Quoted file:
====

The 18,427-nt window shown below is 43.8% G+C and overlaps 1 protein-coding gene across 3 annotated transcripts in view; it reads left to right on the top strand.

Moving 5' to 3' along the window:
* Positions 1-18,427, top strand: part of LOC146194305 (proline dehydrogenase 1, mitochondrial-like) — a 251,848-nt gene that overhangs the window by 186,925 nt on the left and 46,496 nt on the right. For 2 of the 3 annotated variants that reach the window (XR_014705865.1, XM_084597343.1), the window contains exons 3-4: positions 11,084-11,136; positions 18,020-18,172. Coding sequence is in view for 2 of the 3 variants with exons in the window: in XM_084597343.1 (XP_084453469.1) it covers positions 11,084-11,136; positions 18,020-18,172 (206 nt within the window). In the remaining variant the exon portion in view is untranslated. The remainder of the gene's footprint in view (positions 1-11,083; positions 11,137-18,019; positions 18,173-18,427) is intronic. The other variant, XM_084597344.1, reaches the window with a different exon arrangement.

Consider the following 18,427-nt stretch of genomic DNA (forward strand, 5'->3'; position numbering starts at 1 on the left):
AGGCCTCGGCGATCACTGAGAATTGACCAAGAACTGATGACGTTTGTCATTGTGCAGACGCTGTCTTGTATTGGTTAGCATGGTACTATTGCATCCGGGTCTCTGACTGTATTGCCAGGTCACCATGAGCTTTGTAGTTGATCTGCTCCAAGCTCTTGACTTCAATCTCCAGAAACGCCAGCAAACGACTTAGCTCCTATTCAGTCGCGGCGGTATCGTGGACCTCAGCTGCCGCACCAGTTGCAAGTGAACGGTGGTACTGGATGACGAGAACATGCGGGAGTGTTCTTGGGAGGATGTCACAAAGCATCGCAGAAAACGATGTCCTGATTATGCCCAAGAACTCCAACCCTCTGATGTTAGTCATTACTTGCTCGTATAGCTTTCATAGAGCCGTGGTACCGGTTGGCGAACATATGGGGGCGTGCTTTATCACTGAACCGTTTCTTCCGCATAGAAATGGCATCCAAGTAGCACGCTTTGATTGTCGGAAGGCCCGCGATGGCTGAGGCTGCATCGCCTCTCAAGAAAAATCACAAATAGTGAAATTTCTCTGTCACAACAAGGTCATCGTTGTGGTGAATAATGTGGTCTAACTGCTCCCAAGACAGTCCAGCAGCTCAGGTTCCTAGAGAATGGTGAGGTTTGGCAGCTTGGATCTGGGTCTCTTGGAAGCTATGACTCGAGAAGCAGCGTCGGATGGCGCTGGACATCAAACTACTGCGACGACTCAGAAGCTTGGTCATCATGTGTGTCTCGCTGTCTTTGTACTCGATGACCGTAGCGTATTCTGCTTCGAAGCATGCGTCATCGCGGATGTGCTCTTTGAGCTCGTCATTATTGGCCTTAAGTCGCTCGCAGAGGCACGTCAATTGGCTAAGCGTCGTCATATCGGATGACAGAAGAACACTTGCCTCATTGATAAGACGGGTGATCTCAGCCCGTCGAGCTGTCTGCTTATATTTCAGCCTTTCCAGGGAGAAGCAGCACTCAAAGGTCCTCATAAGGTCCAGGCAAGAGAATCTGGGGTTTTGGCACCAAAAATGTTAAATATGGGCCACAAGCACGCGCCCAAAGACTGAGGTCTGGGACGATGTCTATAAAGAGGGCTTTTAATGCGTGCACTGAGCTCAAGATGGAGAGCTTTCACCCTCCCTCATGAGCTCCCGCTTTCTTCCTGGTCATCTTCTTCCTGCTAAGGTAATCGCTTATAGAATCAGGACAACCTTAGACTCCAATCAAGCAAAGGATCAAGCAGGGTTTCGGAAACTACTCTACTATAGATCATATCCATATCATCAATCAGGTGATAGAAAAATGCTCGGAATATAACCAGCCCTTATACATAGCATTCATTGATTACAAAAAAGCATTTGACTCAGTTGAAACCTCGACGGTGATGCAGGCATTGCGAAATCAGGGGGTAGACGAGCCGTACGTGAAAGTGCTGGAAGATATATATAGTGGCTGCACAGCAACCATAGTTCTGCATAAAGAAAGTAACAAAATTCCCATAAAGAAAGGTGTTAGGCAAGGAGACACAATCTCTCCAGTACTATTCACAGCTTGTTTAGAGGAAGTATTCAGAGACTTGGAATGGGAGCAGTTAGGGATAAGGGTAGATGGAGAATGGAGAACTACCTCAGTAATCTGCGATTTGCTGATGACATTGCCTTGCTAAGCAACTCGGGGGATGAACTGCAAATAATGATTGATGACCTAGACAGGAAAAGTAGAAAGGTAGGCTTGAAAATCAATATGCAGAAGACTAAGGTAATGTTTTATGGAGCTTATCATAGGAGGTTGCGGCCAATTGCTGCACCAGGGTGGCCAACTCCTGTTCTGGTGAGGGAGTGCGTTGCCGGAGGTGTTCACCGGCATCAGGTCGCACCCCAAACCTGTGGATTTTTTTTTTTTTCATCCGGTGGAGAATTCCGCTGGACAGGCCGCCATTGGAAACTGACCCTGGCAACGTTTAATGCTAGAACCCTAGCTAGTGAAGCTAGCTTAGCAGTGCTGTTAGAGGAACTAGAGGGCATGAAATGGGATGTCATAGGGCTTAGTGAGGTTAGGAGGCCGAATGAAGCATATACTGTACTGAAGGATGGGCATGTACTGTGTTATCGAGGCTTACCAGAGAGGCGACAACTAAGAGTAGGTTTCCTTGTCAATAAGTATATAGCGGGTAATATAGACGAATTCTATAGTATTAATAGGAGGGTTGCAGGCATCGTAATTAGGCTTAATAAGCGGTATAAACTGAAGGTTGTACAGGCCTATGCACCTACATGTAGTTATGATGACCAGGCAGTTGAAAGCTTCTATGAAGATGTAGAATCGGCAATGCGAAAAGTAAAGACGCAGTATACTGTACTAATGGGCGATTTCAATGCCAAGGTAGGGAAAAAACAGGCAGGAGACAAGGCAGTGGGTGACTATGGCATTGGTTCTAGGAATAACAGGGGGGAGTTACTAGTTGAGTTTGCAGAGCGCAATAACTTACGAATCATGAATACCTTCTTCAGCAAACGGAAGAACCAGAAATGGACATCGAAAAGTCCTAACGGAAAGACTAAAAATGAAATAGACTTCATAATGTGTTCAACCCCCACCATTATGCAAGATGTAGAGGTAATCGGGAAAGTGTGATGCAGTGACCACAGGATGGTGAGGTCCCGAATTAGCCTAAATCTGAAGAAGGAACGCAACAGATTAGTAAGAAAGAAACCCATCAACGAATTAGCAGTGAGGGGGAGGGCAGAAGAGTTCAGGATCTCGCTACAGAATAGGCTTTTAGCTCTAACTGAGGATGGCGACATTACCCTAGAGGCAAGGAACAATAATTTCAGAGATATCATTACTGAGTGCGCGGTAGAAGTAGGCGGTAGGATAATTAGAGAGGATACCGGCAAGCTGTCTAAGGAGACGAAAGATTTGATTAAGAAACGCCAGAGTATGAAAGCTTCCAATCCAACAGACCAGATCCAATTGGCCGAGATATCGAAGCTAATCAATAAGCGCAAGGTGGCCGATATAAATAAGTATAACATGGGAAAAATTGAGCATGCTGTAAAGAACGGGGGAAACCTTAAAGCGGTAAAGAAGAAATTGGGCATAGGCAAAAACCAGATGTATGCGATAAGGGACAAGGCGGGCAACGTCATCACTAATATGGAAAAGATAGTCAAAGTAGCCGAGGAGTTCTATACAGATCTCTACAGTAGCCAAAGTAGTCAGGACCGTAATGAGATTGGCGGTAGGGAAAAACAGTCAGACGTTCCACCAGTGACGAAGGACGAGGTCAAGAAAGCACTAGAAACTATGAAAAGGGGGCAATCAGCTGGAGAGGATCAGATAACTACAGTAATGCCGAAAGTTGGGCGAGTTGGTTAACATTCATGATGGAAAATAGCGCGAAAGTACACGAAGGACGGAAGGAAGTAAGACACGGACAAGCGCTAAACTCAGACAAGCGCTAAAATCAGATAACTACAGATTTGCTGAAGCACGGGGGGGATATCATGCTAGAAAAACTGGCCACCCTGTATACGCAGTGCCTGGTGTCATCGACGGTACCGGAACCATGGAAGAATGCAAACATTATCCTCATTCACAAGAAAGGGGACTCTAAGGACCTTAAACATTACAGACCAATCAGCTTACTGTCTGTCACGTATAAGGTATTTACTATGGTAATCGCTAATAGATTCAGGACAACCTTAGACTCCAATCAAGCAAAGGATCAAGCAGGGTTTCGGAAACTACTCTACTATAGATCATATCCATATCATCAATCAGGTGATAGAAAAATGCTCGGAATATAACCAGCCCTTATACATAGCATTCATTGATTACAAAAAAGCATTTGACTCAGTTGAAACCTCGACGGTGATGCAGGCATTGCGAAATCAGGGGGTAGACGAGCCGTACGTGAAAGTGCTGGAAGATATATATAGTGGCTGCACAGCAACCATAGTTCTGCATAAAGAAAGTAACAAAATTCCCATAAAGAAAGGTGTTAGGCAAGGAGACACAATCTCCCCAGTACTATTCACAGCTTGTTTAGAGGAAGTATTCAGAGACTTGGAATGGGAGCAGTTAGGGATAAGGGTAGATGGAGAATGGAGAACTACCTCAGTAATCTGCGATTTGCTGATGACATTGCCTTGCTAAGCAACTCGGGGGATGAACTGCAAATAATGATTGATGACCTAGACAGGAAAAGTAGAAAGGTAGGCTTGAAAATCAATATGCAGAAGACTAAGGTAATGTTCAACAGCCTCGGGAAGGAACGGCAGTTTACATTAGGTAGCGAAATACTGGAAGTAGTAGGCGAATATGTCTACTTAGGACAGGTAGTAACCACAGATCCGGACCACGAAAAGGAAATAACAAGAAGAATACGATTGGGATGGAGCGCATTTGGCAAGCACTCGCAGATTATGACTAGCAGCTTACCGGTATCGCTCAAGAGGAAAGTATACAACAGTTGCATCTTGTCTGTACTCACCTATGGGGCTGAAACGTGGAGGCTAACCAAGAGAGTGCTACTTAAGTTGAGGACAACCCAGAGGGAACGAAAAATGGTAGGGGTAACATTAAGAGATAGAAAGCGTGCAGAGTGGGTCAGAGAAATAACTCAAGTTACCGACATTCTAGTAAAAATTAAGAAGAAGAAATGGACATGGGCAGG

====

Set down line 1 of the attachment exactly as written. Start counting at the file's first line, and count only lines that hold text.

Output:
The 18,427-nt window shown below is 43.8% G+C and overlaps 1 protein-coding gene across 3 annotated transcripts in view; it reads left to right on the top strand.